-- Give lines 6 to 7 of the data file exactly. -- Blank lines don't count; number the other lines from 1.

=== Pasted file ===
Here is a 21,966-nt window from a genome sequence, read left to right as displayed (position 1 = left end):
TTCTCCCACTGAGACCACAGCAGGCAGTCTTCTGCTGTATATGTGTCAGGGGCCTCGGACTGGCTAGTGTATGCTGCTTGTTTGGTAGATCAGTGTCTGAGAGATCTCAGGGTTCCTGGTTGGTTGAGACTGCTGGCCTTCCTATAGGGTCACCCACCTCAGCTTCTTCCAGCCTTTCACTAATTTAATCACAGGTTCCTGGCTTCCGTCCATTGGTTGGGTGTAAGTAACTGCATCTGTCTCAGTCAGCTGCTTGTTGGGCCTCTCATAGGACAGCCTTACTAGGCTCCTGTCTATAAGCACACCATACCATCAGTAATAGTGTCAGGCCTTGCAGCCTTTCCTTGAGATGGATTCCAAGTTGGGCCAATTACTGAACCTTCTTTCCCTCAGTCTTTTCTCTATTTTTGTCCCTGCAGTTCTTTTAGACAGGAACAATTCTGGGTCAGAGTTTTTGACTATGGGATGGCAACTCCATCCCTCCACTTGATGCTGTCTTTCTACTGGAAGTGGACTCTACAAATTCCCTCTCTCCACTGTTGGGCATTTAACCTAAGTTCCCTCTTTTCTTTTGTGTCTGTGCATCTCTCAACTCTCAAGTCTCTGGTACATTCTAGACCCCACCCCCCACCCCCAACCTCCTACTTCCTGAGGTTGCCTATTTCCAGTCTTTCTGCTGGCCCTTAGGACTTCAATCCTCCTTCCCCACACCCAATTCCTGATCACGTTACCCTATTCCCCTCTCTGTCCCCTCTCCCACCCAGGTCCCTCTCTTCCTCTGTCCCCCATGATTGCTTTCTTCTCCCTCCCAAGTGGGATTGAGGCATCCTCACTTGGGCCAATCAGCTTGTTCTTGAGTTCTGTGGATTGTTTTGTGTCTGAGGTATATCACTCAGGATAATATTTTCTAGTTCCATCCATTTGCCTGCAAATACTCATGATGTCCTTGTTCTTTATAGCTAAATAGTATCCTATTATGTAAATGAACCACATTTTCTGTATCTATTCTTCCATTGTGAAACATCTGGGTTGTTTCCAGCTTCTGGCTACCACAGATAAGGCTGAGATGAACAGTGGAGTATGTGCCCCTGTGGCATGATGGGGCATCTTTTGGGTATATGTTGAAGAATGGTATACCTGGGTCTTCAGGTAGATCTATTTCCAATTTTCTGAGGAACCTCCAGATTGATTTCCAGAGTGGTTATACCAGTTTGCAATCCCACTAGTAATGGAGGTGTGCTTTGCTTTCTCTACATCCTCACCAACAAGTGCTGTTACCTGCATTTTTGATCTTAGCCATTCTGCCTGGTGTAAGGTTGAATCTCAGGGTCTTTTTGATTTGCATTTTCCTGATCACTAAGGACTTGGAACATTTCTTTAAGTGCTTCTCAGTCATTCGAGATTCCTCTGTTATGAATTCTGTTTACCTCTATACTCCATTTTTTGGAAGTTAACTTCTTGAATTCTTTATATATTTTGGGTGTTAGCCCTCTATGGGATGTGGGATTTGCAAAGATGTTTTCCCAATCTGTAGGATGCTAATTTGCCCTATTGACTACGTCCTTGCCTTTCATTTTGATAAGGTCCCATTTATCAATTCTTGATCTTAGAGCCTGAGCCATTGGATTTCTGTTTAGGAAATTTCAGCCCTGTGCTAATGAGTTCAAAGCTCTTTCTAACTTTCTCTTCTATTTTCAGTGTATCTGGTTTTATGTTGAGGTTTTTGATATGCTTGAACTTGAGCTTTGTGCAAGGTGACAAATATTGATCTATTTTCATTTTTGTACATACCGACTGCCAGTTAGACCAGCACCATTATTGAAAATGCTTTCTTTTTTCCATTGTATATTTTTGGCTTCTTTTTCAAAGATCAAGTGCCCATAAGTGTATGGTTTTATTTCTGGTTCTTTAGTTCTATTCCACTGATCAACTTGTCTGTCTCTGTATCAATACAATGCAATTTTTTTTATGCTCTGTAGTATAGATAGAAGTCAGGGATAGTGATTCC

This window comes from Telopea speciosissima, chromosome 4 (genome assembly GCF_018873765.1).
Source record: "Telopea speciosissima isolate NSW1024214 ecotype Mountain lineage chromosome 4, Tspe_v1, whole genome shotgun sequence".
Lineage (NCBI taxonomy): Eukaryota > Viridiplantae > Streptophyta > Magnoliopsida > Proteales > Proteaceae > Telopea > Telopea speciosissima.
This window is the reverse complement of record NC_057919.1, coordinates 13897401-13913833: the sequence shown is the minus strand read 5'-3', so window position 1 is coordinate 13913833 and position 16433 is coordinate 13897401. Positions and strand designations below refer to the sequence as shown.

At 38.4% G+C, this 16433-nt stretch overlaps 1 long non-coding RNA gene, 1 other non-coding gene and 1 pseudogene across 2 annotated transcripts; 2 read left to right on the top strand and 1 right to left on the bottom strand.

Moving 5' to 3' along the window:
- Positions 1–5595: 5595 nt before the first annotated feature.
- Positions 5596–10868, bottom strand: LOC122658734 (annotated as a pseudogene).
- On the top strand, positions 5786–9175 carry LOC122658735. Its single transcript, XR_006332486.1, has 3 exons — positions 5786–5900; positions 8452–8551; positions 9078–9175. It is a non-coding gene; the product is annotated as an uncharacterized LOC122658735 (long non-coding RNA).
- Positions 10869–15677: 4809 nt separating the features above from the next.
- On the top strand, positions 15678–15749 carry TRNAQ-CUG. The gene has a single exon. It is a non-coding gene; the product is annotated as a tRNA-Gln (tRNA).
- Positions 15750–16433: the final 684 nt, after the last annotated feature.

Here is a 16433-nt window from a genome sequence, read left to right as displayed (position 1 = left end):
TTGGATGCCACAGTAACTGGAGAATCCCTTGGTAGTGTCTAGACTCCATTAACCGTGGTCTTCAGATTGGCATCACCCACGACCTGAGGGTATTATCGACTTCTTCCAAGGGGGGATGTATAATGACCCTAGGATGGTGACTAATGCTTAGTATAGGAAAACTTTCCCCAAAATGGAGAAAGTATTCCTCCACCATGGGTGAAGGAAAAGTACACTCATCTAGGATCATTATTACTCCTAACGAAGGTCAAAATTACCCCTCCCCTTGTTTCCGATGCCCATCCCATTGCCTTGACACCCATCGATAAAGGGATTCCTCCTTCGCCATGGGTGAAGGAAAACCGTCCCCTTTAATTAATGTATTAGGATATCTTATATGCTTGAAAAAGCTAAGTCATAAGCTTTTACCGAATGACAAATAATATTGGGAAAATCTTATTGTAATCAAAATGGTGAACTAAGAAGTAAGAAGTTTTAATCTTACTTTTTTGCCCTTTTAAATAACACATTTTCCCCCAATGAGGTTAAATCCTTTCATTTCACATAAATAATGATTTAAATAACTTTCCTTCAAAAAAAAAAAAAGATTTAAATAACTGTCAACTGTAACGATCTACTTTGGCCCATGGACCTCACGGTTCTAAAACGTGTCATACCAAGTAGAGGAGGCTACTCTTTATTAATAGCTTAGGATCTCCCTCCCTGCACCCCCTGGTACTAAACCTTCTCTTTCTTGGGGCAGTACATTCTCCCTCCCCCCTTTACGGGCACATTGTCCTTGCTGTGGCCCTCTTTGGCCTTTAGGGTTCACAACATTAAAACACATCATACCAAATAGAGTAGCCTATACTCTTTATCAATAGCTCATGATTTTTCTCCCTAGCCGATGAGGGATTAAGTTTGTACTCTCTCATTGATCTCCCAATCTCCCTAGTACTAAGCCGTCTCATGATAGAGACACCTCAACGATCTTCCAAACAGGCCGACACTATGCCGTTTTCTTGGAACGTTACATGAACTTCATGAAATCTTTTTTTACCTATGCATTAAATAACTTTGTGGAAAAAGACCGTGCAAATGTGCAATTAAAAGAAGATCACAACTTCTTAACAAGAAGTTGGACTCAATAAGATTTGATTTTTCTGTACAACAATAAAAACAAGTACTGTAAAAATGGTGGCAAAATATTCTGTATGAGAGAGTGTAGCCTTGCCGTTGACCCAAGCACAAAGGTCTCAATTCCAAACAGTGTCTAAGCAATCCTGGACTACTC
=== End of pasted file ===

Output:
This window is the reverse complement of record NC_057919.1, coordinates 13897401-13913833: the sequence shown is the minus strand read 5'-3', so window position 1 is coordinate 13913833 and position 16433 is coordinate 13897401. Positions and strand designations below refer to the sequence as shown.

At 38.4% G+C, this 16433-nt stretch overlaps 1 long non-coding RNA gene, 1 other non-coding gene and 1 pseudogene across 2 annotated transcripts; 2 read left to right on the top strand and 1 right to left on the bottom strand.